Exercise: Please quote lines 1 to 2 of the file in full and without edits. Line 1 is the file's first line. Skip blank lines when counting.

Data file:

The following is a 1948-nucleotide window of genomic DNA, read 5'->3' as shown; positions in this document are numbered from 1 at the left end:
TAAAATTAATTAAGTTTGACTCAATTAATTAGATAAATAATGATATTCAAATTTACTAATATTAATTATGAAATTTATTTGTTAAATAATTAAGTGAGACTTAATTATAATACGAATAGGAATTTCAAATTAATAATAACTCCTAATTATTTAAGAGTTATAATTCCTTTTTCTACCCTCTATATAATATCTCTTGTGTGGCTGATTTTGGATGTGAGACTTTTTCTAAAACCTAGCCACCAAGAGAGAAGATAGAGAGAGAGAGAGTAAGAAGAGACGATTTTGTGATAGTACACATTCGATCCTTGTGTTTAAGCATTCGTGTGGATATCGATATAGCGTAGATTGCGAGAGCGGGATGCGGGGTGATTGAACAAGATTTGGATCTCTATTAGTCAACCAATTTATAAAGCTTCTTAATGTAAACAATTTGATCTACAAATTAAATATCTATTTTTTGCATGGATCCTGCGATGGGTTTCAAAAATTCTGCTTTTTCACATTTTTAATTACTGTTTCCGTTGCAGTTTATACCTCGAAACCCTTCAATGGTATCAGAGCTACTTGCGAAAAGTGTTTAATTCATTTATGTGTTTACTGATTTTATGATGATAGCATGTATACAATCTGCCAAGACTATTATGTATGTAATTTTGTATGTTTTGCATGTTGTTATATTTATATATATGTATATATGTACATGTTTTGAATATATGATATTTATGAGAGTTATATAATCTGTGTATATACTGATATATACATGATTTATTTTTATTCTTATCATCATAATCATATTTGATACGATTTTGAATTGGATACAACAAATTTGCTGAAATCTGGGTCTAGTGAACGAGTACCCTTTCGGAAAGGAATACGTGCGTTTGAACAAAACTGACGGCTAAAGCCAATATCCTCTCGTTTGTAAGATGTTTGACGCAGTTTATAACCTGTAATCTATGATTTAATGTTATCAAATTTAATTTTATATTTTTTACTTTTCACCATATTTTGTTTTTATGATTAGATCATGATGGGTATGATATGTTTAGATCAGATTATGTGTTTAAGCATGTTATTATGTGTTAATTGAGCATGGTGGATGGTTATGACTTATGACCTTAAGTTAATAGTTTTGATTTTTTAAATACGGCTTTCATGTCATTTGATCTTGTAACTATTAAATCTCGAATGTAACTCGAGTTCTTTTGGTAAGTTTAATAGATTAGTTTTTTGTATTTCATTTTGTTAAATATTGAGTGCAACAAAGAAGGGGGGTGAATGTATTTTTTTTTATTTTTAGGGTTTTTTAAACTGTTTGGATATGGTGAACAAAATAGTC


The following is a 1948-nucleotide window of genomic DNA, read 5'->3' as shown; positions in this document are numbered from 1 at the left end:
TAAAATTAATTAAGTTTGACTCAATTAATTAGATAAATAATGATATTCAAATTTACTAATATTAATTATGAAATTTATTTGTTAAATAATTAAGTGAGACTTAATTATAATACGAATAGGAATTTCAAATTAATAATAACTCCTAATTATTTAAGAGTTATAATTCCTTTTTCTACCCTCTATATAATATCTCTTGTGTGGCTGATTTTGGATGTGAGACTTTTTCTAAAACCTAGCCACCAAGAGAGAAGATAGAGAGAGAGAGAGTAAGAAGAGACGATTTTGTGATAGTACACATTCGATCCTTGTGTTTAAGCATTCGTGTGGATATCGATATAGCGTAGATTGCGAGAGCGGGATGCGGGGTGATTGAACAAGATTTGGATCTCTATTAGTCAACCAATTTATAAAGCTTCTTAATGTAAACAATTTGATCTACAAATTAAATATCTATTTTTTGCATGGATCCTGCGATGGGTTTCAAAAATTCTGCTTTTTCACATTTTTAATTACTGTTTCCGTTGCAGTTTATACCTCGAAACCCTTCAATGGTATCAGAGCTACTTGCGAAAAGTGTTTAATTCATTTATGTGTTTACTGATTTTATGATGATAGCATGTATACAATCTGCCAAGACTATTATGTATGTAATTTTGTATGTTTTGCATGTTGTTATATTTATATATATGTATATATGTACATGTTTTGAATATATGATATTTATGAGAGTTATATAATCTGTGTATATACTGATATATACATGATTTATTTTTATTCTTATCATCATAATCATATTTGATACGATTTTGAATTGGATACAACAAATTTGCTGAAATCTGGGTCTAGTGAACGAGTACCCTTTCGGAAAGGAATACGTGCGTTTGAACAAAACTGACGGCTAAAGCCAATATCCTCTCGTTTGTAAGATGTTTGACGCAGTTTATAACCTGTAATCTATGATTTAATGTTATCAAATTTAATTTTATATTTTTTACTTTTCACCATATTTTGTTTTTATGATTAGATCATGATGGGTATGATATGTTTAGATCAGATTATGTGTTTAAGCATGTTATTATGTGTTAATTGAGCATGGTGGATGGTTATGACTTATGACCTTAAGTTAATAGTTTTGATTTTTTAAATACGGCTTTCATGTCATTTGATCTTGTAACTATTAAATCTCGAATGTAACTCGAGTTCTTTTGGTAAGTTTAATAGATTAGTTTTTTGTATTTCATTTTGTTAAATATTGAGTGCAACAAAGAAGGGGGGTGAATGTATTTTTTTTTATTTTTAGGGTTTTTTAAACTGTTTGGATATGGTGAACAAAATAGTC